Common "home-made" sclerofoams loose their effectivity with increasing vein diameters. The foam will float on blood, distribute in uncontrolled patterns, require several injection sessions and thus sclerotherapy is inferior to thermal occlusion. We showed this correlation in 2005 in a small (and soon abandoned) series of cases which had laser treatment of a 10 cm GSV junction segment combined with GSV microfoam below. Yes, it is time saving - but at clearly inferior rates of primary and long-term success.
As far as data are known from the newly approved "Varithena" microfoam (BTG), this modality does not solve the problem of low foam viscosity, short half-life and suboptimal clinical effects.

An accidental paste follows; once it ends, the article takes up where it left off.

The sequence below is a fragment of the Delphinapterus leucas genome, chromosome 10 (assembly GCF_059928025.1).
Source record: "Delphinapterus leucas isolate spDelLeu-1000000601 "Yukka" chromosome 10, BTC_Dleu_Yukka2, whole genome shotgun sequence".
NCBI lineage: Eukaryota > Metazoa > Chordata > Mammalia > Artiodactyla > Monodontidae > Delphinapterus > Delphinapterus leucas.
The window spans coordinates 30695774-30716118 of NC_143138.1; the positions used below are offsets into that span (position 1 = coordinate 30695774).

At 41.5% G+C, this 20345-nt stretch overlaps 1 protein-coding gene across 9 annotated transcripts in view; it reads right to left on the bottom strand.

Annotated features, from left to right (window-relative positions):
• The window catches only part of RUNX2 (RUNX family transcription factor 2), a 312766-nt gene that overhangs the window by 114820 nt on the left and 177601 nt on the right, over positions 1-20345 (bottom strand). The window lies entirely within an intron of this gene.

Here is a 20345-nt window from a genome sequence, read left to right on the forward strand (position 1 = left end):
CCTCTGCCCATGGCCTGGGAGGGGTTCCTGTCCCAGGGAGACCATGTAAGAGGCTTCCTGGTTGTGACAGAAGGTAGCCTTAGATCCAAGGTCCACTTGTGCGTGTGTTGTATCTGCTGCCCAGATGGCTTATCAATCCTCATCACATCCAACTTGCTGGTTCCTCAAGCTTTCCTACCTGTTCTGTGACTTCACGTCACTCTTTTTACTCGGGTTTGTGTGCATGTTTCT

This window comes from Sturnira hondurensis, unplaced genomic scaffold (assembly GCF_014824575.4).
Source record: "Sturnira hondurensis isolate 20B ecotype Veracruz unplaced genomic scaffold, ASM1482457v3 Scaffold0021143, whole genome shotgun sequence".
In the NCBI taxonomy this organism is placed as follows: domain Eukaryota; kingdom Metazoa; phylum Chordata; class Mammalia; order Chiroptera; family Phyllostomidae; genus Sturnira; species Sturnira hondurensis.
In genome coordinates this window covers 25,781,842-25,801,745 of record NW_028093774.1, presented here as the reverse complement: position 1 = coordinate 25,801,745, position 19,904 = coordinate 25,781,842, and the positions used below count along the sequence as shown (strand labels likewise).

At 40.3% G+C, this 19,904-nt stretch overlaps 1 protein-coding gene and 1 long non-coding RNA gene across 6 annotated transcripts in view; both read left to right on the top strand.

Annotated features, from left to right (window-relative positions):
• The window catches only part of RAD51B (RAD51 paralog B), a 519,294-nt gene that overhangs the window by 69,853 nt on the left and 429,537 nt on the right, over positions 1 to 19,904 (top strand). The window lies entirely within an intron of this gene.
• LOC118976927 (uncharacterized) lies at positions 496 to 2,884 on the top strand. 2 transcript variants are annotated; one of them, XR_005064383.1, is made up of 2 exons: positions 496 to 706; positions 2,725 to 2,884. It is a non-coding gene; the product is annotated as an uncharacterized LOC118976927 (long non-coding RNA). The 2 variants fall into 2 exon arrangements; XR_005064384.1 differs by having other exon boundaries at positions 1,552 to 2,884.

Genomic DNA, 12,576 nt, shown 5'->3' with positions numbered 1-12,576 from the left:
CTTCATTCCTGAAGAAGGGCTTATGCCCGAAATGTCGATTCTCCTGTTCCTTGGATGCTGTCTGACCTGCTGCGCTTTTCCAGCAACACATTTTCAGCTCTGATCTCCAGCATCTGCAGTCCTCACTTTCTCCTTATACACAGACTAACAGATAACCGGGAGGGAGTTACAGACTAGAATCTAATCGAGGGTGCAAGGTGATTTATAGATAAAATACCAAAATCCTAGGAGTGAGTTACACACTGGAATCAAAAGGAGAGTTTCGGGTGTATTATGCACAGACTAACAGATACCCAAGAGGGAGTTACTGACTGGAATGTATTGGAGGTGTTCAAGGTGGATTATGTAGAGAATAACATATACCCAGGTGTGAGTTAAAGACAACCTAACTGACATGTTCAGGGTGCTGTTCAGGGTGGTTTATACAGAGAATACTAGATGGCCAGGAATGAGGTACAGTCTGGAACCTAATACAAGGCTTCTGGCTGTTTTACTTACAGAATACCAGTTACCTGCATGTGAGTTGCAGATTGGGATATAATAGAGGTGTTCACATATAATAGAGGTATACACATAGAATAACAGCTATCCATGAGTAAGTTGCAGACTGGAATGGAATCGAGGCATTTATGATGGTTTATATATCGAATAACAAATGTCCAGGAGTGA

Currently we develop a totally different sclerofoam with a variable viscosity for clinical use in saphenous veins with a very long half-life but rapid disintegration when exeeding junction levels. The difference is based on physical (not chemical) aspects. Due to this main feature, clinical application was feasible in a few selected cases, indicating effectivity levels equal to radiofrequency.
A controlled clinical multicenter study started in 2016.